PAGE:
More than 80 properties and homes are listed as blighted in the city of Erie. One-by-one, abandoned and blighted homes with boarded up doors, broken windows, and weeds growing wild, are plaguing the city's neighborhoods.
"Vacationers come here, they don't want to see that, we don't want that to represent our city," said Mary Schabolla, who lives across from a blighted property on West 10th Street.
Many of the city's blighted properties are unrecognizable. Darin King lives next door to a home-turned-jungle on West 21st Street. "It smells like cat urine," King explained of the stench. "All night long you hear animals and people breaking in. lt's causing all kinds of problems; the value of our homes is going down."

West 17th Street is scattered with at least three blighted homes. Neighbors say the properties have been empty for years, attracting crime to the neighborhood. "There's rats, there's homeless people that go in them," said Bridget Young, who lives down the street. "There's animals, cats galore, cats everywhere."

Blight is a battle Joe Cilladi has been fighting for years. Cilladi works as a code enforcement officer and demolition coordinator for the city. He describes blight as a "never-ending battle," and says tracking down neglectful owners is often impossible. "It's very difficult because the property gets to that point because the homeowners don't have funds," he explained. "So how do you hold them accountable for something they don't have?"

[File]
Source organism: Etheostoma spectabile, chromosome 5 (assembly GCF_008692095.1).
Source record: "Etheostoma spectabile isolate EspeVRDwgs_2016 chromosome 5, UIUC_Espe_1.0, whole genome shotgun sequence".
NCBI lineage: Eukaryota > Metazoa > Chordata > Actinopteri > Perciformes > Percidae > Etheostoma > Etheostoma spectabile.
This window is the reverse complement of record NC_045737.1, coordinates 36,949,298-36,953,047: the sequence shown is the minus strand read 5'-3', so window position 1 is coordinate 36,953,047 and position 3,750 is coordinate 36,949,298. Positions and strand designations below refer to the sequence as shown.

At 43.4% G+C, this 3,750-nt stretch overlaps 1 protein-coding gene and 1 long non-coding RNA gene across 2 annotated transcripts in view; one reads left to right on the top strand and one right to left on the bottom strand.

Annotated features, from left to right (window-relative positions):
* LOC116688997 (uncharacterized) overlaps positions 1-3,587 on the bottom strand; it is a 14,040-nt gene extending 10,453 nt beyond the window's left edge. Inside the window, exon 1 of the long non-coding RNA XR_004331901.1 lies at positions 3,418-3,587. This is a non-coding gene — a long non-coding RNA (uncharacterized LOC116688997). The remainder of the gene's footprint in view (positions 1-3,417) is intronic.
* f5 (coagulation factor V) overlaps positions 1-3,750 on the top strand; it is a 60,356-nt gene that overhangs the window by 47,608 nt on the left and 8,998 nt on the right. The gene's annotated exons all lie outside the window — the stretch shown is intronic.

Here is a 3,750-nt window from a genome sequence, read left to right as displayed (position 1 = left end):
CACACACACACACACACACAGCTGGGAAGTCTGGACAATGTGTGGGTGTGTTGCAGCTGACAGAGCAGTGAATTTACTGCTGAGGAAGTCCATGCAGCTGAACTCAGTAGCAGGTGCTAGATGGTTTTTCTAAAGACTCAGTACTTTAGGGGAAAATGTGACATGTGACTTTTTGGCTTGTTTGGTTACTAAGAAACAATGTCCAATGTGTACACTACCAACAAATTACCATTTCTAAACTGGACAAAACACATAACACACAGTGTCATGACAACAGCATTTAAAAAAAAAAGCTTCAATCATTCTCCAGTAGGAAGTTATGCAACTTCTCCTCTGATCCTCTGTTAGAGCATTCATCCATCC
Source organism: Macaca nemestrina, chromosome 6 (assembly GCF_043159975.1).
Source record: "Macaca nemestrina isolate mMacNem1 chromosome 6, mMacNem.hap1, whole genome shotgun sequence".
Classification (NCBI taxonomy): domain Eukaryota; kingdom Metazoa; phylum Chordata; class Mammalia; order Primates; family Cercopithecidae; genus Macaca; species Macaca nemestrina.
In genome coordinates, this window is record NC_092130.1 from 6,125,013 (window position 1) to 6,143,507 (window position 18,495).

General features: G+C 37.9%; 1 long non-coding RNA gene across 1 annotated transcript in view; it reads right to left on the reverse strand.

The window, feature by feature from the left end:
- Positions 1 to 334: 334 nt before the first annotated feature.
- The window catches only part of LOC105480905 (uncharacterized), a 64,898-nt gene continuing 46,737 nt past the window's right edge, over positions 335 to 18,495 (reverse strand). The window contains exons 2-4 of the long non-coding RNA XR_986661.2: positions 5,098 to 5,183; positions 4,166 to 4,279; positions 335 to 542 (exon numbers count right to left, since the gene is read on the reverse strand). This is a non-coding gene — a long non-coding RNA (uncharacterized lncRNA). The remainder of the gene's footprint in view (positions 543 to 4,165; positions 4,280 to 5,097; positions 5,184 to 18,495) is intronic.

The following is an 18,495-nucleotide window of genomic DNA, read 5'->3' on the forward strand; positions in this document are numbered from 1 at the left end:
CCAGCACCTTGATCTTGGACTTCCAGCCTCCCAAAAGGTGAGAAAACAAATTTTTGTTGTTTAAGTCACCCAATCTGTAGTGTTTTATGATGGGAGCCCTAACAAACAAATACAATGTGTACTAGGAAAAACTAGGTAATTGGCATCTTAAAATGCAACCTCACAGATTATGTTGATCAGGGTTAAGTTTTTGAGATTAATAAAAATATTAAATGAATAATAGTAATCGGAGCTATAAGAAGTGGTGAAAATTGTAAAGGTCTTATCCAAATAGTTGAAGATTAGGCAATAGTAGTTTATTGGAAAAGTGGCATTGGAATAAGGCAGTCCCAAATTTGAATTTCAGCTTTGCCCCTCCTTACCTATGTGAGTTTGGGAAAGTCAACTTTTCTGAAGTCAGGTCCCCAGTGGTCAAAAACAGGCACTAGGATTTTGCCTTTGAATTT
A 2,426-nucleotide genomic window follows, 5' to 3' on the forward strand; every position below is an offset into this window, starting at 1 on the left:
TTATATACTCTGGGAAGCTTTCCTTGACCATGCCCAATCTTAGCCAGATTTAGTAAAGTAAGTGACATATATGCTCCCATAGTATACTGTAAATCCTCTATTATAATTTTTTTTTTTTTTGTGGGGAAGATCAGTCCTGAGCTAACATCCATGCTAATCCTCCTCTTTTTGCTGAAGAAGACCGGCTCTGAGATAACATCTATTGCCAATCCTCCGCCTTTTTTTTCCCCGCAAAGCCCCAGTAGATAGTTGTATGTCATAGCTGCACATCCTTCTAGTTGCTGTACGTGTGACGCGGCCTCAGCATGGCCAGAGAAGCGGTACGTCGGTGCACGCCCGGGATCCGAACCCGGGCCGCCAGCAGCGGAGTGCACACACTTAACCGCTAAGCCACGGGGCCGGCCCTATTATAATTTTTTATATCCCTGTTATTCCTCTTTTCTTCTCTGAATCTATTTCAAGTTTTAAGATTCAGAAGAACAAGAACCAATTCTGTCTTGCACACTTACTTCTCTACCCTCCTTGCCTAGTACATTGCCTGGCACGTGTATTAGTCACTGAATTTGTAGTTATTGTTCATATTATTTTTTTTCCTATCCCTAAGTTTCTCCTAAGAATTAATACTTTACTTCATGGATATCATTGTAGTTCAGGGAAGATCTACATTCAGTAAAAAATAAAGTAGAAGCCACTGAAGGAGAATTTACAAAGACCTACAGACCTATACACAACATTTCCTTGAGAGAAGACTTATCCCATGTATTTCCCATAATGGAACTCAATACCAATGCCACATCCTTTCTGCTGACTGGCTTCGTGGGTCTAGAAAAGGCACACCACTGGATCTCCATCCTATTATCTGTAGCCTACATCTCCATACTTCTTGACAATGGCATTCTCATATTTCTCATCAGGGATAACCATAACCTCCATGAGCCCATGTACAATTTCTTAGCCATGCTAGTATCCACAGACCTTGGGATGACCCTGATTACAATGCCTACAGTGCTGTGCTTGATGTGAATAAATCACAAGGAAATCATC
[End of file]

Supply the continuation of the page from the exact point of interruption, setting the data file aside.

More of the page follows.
Finding the funds to demolish properties and clear out blight is even more difficult. During the last fiscal year, Cilladi says his office was allocated $65,000 for demolitions, which only allowed for seven properties to be torn down. But as soon as one is demolished, Cilladi says more fall into disrepair.

"Why it takes so long is because you're still dealing with someone else's property and you just can't go in and take their property and do something without going through the process and giving them every opportunity to make it right," he said of why some properties sit vacant for years.

When property owners can't make it right and a home is declared blighted, the Erie Redevelopment Authority steps in. The ERA takes hopeless properties and vacant lots, and puts them up for sale to be redeveloped. Right now, there's more than a hundred lien-free lots up for grabs. Some go for as little as $1,000. "We really look for who's going to be a responsible owner, who is going to maintain the property and pay the taxes on them," said Scott Henry, executive director of the ERA.

With limited funding, the city and county are looking at other options to fight blight. Henry said he's hopeful the state budget will include expanding funding for programs that mitigate blight. He said there has also been a lot of interest in establishing a land-bank, which would provide some additional revenue from property sales.

To report blighted homes, contact the code enforcement office at 814-870-1473. For a list of properties the ERA is selling and the requirements to purchase them, visit